The gesture, needless to say, did not impress me, but I tried to act impressed, which was difficult because I didn't know what a Porsche was or why it should impress me. Also, I felt bad for the boy because he was clearly anxious driving this borrowed car, and the date went from bad to worse, when the boy got us lost on the way to the restaurant where he had made dinner reservations, and he was freaking out about losing our table, and I suggested he turn into a gas station and ask for directions, and he did, and then when he was pulling out of the gas station, he hit another car, and the back end of the Porsche fell off.

My husband, thank God, is not buying a Porsche.

We do, however, look at Porsches (Porsch-i?) at this car show. The outsides. The insides. The tires. The backs of the mirrors.

Did I mention that we are doing a scavenger hunt? When we walked into the enormous exhibit hall where they are holding this car show, the ticket takers gave us a sheet with items to find and if you find them all, you can be entered into a raffle where you might win a car!!

(I'm lying. You might win a large screen TV.)

I don't really care about winning a large screen TV, and I didn't think I would care about this silly scavenger hunt, but two minutes into this snooze-inducing car show, I discover a whatchamacallit on a random car that matches an item on the scavenger hunt sheet, and suddenly, I am obsessed with finding every single item.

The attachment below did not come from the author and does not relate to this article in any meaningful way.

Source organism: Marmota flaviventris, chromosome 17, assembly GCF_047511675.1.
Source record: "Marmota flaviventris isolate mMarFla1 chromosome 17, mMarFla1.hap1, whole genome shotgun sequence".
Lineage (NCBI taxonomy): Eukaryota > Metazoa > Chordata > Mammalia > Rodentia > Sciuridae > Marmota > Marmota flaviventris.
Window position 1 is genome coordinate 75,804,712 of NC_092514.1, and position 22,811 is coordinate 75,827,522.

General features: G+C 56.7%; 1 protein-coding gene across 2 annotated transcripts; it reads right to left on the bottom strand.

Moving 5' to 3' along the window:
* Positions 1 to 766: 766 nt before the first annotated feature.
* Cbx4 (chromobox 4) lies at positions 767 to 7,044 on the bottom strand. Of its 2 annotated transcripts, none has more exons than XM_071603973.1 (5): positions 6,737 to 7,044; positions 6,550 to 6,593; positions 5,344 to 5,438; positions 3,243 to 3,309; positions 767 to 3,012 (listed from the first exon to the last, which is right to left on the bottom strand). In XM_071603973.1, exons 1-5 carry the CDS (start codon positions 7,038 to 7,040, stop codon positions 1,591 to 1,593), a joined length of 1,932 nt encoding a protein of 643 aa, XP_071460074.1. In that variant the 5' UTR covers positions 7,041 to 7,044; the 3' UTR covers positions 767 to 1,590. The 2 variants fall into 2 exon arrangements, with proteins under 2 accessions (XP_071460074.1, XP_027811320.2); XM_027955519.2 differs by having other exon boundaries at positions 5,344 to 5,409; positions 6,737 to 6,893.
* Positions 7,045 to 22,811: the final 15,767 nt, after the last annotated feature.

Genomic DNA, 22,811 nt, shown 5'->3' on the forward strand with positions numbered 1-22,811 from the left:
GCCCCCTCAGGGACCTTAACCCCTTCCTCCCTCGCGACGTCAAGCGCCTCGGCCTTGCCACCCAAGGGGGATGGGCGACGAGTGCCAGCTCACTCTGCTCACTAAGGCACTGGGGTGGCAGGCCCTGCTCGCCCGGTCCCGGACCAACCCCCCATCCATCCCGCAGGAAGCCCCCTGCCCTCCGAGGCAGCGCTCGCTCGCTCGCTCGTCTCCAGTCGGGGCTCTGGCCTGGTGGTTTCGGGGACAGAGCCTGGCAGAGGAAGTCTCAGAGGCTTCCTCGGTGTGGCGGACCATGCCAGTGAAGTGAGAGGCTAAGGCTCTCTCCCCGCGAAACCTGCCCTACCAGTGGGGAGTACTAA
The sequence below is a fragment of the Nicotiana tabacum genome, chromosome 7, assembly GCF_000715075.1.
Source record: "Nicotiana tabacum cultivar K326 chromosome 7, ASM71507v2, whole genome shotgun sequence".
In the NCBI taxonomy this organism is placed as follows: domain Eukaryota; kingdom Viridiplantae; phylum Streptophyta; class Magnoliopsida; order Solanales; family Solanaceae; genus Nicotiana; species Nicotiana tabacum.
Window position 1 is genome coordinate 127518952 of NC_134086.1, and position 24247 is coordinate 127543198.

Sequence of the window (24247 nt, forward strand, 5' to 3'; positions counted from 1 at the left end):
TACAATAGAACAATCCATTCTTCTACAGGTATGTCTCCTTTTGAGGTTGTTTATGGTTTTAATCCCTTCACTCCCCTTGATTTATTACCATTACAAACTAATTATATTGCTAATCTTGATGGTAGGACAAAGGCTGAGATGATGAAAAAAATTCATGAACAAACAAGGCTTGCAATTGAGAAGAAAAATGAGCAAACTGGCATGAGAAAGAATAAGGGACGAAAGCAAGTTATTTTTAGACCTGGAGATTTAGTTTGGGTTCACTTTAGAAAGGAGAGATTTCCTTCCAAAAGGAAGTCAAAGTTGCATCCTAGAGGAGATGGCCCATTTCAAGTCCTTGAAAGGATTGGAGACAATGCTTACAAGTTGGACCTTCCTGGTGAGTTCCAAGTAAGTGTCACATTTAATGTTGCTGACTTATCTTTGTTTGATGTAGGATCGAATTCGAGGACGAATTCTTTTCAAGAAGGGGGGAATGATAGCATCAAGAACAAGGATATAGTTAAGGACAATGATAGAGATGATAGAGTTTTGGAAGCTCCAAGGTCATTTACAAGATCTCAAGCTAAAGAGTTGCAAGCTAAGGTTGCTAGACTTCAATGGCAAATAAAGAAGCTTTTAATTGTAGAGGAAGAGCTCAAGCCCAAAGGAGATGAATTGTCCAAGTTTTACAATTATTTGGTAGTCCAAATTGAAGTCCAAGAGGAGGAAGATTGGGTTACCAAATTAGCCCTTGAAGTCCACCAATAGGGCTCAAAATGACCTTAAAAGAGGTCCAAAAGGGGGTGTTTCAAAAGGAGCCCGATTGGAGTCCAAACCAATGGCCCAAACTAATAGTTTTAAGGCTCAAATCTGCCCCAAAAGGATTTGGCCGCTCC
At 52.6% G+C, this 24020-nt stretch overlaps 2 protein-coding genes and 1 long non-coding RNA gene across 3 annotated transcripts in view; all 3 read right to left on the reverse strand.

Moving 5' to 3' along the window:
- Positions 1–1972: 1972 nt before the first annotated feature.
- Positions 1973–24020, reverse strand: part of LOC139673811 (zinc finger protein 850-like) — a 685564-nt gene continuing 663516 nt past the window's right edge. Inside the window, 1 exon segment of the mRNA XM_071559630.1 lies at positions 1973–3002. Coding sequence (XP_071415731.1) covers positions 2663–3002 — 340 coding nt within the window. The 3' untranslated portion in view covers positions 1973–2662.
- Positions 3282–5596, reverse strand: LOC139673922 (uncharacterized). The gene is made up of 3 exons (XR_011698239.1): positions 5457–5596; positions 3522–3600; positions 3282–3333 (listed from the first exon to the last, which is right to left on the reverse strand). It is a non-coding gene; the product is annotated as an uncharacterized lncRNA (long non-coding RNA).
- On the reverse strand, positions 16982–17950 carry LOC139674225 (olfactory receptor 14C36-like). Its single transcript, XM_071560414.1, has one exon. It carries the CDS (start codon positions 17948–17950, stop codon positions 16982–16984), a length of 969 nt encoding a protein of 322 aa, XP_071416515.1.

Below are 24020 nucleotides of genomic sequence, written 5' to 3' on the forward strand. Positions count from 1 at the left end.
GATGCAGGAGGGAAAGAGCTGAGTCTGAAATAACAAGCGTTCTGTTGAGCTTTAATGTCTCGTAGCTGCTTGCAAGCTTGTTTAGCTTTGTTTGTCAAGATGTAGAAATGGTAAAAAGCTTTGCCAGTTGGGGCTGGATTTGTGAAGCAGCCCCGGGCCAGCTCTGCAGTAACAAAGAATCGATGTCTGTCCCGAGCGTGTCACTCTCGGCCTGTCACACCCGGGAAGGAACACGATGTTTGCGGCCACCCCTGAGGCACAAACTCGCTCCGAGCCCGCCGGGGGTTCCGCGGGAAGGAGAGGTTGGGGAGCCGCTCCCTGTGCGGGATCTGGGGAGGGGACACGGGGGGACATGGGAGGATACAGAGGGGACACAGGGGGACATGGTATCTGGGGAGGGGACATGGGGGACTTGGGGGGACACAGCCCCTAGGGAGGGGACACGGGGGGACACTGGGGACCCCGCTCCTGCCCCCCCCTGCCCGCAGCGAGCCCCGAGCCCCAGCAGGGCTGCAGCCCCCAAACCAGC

I am so obsessed that at one point I wander away from my husband and get lost without even knowing I am lost. Until my husband calls me on my cell phone. And something about him calling me on my cell phone and asking where I am, and me, realizing I have no idea because all of these cars, truthfully, look the same, strikes me as hysterical,

and I can't stop laughing, even as my husband is telling me to stay where I am, and even as I don't stay where I am, because I want to check out the back of one more mirror and scour the rims? of one more tire.

We have to go! because the damn car show is closing! And I am still short two items on my scavenger sheet! But I spy a little boy scribbling on his own sheet and it turns out we are missing different items and the two of us agree to trade information, which leaves me with one item left.

The ticket takers will only take a totally completed sheet for the raffle to win the TV. So that's a big giant bummer.

Don't worry. I tell my husband. We are coming back here next year.

Monday, March 12, 2018

Someone pulled the fire alarm every day

when I was teaching in a high school, and everyone would groan because we knew it was a false alarm,